11
1997
294
298
21
Knechtli
CJ
Goulden
NJ
Hancock
JP
et al
Minimal residual disease status before allogeneic bone marrow transplantation is an important determinant of successful outcome for children and adolescents with acute lymphoblastic leukemia.
Blood.
92
1998
4072
4079
22
Radich
J
Gehly
G
Lee
A
et al
Detection of Bcr-Abl transcripts in Philadelphia chromosome-positive acute lymphoblastic leukemia after marrow transplantation.
Blood.
89
1997
2602
2609
23
Knechtli
CJ
Goulden
NJ
Hancock
JP
et al
Minimal residual disease status as a predictor of relapse after allogeneic bone marrow transplantation for children with acute lymphoblastic leukaemia.
Br J Haematol.
102
1998
860
871
24
Foroni
L
Harrison
CJ
Hoffbrand
AV
Potter
MN
Investigation of minimal residual disease in childhood and adult acute lymphoblastic leukaemia by molecular analysis.
Br J Haematol.
105
1999
7
24
25
Goulden
N
Oakhill
A
Steward
C
Practical application of minimal residual disease assessment in childhood acute lymphoblastic leukaemia annotation.
Br J Haematol.
112
2001
275
281
26
Stock
W
Estrov
Z
Studies of minimal residual disease in acute lymphocytic leukemia.
Hematol Oncol Clin North Am.
14
2000
1289
1305
27
Ottmann
OG
Druker
BJ
Sawyers
CL
et al
A phase 2 study of imatinib in patients with relapsed or refractory Philadelphia chromosome-positive acute lymphoid leukemias.
Blood.
100
2002
1965
1971
28
van Dongen
JJ
Macintyre
EA
Gabert
JA
et al
Standardized RT-PCR analysis of fusion gene transcripts from chromosome aberrations in acute leukemia for detection of minimal residual disease. Report of the BIOMED-1 Concerted Action: investigation of minimal residual disease in acute leukemia.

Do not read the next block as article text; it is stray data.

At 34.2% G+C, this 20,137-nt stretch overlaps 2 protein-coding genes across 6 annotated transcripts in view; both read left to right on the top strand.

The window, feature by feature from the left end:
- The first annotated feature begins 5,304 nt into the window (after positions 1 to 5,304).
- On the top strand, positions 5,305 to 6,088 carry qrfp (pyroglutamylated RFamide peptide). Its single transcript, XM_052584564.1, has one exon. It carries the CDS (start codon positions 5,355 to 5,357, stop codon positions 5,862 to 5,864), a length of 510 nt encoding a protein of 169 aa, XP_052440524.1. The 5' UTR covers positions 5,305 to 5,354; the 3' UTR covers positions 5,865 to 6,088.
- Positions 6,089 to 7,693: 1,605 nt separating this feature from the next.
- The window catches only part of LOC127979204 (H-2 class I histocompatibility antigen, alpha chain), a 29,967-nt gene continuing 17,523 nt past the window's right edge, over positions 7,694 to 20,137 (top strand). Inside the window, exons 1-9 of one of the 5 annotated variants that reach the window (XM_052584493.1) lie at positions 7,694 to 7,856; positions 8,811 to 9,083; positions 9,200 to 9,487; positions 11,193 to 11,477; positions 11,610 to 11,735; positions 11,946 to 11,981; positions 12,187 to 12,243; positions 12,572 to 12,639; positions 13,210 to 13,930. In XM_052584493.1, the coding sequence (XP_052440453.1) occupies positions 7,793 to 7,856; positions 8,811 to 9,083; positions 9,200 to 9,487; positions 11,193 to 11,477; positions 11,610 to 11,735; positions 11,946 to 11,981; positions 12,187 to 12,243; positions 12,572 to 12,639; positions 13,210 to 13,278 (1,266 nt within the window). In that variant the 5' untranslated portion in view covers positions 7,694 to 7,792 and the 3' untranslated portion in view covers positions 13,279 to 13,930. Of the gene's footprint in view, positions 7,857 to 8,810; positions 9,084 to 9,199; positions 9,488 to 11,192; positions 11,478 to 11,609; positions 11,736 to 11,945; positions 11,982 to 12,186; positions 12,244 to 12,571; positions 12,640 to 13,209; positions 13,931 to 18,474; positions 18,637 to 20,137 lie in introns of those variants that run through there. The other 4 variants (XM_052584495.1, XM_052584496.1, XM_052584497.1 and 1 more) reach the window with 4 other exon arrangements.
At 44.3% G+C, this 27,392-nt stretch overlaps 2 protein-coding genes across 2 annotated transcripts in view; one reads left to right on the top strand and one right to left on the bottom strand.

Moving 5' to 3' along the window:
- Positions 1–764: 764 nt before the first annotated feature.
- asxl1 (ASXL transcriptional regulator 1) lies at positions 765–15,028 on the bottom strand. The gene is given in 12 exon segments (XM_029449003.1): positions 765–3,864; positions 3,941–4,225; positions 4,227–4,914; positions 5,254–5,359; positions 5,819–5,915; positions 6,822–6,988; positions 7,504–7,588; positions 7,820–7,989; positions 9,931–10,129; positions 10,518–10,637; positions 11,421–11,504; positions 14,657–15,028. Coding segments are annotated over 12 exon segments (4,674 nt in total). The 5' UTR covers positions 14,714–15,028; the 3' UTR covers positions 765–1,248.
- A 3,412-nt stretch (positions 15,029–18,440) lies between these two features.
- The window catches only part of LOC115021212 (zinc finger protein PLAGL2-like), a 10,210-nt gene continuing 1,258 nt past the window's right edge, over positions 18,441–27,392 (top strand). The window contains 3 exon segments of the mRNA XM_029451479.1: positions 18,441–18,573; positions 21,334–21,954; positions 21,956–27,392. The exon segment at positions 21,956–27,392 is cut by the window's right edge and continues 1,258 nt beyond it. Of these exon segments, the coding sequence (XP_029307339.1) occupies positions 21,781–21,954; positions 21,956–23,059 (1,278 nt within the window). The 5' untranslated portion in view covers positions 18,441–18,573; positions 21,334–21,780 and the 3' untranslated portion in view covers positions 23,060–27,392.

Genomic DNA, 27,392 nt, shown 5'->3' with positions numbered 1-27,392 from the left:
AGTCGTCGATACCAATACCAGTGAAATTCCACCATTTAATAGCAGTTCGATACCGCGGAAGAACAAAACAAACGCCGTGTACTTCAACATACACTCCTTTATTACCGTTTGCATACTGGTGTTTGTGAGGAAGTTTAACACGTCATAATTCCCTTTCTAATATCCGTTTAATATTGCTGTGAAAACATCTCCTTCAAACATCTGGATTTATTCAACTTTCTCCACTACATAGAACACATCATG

Leukemia.
13
1999
1901
1928
29
Brisco
MJ
Sykes
PJ
Hughes
E
et al
Monitoring minimal residual disease in peripheral blood in B-lineage acute lymphoblastic leukaemia.
Br J Haematol.
99
1997
314
319
30
Martin
H
Atta
J
Bruecher
J
et al
In patients with Bcr-Abl-positive ALL in CR peripheral blood contains less residual disease than bone marrow: implications for autologous BMT.
Ann Hematol.
68
1994
85
87
31
van Dongen
JJ
Breit
TM
Adriaansen
HJ
Beishuizen
A
Hooijkaas
H
Detection of minimal residual disease in acute leukemia by immunological marker analysis and polymerase chain reaction.
Leukemia.
6
1992
47
59
32
van Rhee
F
Marks
DI
Lin
F
et al
Quantification of residual disease in Philadelphia-positive acute lymphoblastic leukemia: comparison of blood and bone marrow.
Leukemia.
9
1995
329
335
33
Li
S
Ilaria
RL
Jr
Million
RP
Daley
GQ
Van Etten
RA
The P190, P210, and P230 forms of the BCR/ABL oncogene induce a similar chronic myeloid leukemia-like syndrome in mice but have different lymphoid leukemogenic activity.
J Exp Med.
189
1999
1399
1412
34
Hofmann
WK
de Vos
S
Elashoff
D
et al
Relation between resistance of Philadelphia-chromosome-positive acute lymphoblastic leukaemia to the tyrosine kinase inhibitor STI571 and gene-expression profiles: a gene-expression study.
Lancet.
359
2002
481
486

Author notes

Urban J. Scheuring, Medizinische Klinik III, Abteilung für Hämatologie und Onkologie der Johann Wolfgang Goethe-Universität, Theodor-Stern-Kai 7, D-6090 Frankfurt, Germany; e-mail: scheuring@em.uni-frankfurt.de.